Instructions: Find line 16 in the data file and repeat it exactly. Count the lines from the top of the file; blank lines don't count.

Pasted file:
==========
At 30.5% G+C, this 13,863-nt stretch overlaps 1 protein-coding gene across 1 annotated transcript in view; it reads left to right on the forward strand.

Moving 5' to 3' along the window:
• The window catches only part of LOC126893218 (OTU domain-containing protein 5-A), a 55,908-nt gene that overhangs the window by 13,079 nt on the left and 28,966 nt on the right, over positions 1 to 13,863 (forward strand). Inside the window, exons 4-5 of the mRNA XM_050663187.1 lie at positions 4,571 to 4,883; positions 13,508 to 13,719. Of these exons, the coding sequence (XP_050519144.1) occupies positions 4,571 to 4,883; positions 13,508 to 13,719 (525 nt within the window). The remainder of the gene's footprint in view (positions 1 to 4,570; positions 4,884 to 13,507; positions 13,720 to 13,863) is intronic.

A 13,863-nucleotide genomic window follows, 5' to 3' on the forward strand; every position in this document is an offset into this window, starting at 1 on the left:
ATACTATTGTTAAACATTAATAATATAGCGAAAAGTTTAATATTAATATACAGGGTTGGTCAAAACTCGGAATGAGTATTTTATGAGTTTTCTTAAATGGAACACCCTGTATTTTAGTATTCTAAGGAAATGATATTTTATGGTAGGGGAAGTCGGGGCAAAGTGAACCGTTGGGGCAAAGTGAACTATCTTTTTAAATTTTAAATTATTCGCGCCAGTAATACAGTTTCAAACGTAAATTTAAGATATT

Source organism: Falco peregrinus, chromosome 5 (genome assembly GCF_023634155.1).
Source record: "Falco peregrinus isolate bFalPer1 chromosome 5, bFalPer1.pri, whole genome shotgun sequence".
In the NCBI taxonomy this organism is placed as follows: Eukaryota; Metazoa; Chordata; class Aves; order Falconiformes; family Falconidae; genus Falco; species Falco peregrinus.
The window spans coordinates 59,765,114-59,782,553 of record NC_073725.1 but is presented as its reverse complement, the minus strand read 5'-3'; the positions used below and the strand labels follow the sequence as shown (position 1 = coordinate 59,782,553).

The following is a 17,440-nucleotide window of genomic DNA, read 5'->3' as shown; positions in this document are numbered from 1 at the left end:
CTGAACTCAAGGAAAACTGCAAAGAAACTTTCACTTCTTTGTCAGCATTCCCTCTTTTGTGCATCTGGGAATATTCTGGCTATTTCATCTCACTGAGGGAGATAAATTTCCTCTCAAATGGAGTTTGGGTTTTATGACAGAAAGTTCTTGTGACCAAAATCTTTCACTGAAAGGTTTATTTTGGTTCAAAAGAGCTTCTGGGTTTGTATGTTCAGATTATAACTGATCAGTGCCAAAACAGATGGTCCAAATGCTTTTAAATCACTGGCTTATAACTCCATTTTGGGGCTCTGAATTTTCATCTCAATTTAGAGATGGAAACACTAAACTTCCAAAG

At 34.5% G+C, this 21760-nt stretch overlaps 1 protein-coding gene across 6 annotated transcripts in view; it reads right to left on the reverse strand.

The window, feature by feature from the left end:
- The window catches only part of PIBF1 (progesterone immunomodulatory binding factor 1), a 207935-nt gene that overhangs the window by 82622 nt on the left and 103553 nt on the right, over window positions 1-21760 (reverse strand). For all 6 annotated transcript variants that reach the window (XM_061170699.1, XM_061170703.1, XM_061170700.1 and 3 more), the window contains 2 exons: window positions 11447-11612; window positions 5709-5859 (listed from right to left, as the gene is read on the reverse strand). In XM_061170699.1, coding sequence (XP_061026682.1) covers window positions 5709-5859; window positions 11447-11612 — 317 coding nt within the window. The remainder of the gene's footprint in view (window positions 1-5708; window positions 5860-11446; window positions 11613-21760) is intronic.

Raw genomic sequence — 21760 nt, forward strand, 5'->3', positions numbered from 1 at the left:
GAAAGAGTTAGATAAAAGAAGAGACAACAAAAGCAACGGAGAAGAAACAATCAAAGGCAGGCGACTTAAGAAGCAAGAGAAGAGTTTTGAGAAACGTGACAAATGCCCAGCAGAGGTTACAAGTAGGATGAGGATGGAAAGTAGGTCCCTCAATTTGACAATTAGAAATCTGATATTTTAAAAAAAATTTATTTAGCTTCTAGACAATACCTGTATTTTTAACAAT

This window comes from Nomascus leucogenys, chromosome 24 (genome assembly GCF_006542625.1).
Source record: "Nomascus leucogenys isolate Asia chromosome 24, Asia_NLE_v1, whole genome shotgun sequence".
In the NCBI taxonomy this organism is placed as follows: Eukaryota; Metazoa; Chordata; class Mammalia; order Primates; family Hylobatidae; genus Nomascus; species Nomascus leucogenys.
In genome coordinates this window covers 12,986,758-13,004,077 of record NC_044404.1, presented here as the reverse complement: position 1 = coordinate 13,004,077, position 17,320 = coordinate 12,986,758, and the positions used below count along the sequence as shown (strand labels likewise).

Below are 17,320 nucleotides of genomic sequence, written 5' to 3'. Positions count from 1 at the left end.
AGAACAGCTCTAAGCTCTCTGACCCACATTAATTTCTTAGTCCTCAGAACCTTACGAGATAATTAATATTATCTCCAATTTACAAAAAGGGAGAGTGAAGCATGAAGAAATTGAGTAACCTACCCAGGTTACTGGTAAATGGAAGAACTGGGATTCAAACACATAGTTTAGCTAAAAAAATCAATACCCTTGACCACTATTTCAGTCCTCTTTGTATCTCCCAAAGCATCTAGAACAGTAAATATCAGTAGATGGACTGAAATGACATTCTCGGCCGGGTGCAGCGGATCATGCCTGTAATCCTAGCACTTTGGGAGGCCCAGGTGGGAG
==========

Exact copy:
GAAAGAGTTAGATAAAAGAAGAGACAACAAAAGCAACGGAGAAGAAACAATCAAAGGCAGGCGACTTAAGAAGCAAGAGAAGAGTTTTGAGAAACGTGACAAATGCCCAGCAGAGGTTACAAGTAGGATGAGGATGGAAAGTAGGTCCCTCAATTTGACAATTAGAAATCTGATATTTTAAAAAAAATTTATTTAGCTTCTAGACAATACCTGTATTTTTAACAAT